Handy Reference: RegEx in the Network
RegEx in the network has a number of neat uses to make life easier. Developers and network coders alike, check out this awesome look at using regex in the network.
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Over the years, I’ve shared a lot of posts on using programmability in the network to do, well, a lot of different things. Like implement A/B testing, and Canary deployments, and proxying requests for memcached. All these patterns can be and are implemented by proxies that offer a platform for taking advantage of data path programmability.
One ingredient in the secret sauce that is data path programmability (a.k.a. programmability in the network) is the ability to match data. Usually, that data is the URI, but sometimes it’s a cookie or the user-agent or even data in the payload. Basically, most deployment and scalability patterns that make intelligent decisions require extracting some piece of data and comparing it with pre-determined values to decide where to send the request. Conversely, many security-related patterns – such as credit card or account number scrubbing – also rely on being able to find a needle in the haystack that is the data.
In code, I might use a method/function standard in the language. Whether it’s Java or C/C++, Python or PHP, there is a veritable cornucopia of options available for matching strings within strings. For network and ops type folks, however, the gold standard for matching strings has got to be regex.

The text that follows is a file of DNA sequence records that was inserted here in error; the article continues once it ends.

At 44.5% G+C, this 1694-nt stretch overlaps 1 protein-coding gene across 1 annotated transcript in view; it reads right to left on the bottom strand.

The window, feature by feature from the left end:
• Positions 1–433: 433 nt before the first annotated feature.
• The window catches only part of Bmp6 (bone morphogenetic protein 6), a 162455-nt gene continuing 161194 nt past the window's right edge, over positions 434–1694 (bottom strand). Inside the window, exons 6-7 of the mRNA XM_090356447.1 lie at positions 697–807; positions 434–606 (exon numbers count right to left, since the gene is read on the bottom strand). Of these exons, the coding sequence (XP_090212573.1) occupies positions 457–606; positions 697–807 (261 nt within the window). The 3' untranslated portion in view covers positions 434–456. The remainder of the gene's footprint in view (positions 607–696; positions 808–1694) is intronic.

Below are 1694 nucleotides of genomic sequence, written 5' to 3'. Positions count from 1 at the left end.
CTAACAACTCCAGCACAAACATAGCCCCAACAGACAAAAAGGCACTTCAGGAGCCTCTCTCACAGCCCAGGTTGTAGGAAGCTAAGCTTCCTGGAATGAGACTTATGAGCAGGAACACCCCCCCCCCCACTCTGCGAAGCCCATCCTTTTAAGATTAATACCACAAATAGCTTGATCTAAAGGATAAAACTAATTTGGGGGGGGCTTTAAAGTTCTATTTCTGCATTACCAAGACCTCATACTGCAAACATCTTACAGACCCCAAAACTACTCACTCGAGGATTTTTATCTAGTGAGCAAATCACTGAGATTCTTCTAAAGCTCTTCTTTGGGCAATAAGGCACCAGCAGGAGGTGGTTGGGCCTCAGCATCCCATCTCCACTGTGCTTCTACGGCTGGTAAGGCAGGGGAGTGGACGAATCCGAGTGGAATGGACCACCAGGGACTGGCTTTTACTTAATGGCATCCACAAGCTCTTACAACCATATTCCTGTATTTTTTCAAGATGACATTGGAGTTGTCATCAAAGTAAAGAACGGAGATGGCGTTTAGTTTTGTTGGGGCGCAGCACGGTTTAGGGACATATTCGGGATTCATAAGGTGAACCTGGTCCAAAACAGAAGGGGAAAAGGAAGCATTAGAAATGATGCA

Now, I know some folks whose regex-fu is so strong they can pop off the right expression without thinking about it. They are that good.
I am not one of those people. Which is why I found this post to be so, so, SO valuable that it needed to be shared. The target audience for the post is developers, but trust me when I say that it’s just as valuable for those folks who write code for the network. Maybe more so, because it includes snippets for seeking out IP addresses, checking password strengths, extracting a domain from a URL, stripping HTML comments (optimization on the fly, anyone?), and matching a URI string.
These are tasks that are fairly common for someone developing a new or enhancing an existing service that resides in the network. So having a quick reference to these regular expressions is certain to be of use at some point in the course of the next year.
Published at DZone with permission of Lori MacVittie, DZone MVB. See the original article here.
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